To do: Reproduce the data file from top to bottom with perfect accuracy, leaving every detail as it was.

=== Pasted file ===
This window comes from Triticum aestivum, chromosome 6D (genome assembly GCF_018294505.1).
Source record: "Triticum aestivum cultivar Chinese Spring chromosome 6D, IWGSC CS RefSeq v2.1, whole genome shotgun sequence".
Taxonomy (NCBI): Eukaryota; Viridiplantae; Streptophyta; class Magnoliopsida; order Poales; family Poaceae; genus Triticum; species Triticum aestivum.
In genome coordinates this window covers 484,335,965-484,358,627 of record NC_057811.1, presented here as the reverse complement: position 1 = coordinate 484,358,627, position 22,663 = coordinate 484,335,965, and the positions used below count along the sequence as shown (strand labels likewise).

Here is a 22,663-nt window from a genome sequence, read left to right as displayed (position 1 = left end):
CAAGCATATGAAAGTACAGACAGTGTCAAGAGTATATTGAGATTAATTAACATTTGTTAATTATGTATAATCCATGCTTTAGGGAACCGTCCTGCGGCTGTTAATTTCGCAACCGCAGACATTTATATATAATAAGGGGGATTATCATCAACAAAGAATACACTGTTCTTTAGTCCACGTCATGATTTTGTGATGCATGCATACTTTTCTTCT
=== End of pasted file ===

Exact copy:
This window comes from Triticum aestivum, chromosome 6D (genome assembly GCF_018294505.1).
Source record: "Triticum aestivum cultivar Chinese Spring chromosome 6D, IWGSC CS RefSeq v2.1, whole genome shotgun sequence".
Taxonomy (NCBI): Eukaryota; Viridiplantae; Streptophyta; class Magnoliopsida; order Poales; family Poaceae; genus Triticum; species Triticum aestivum.
In genome coordinates this window covers 484,335,965-484,358,627 of record NC_057811.1, presented here as the reverse complement: position 1 = coordinate 484,358,627, position 22,663 = coordinate 484,335,965, and the positions used below count along the sequence as shown (strand labels likewise).

Here is a 22,663-nt window from a genome sequence, read left to right as displayed (position 1 = left end):
CAAGCATATGAAAGTACAGACAGTGTCAAGAGTATATTGAGATTAATTAACATTTGTTAATTATGTATAATCCATGCTTTAGGGAACCGTCCTGCGGCTGTTAATTTCGCAACCGCAGACATTTATATATAATAAGGGGGATTATCATCAACAAAGAATACACTGTTCTTTAGTCCACGTCATGATTTTGTGATGCATGCATACTTTTCTTCT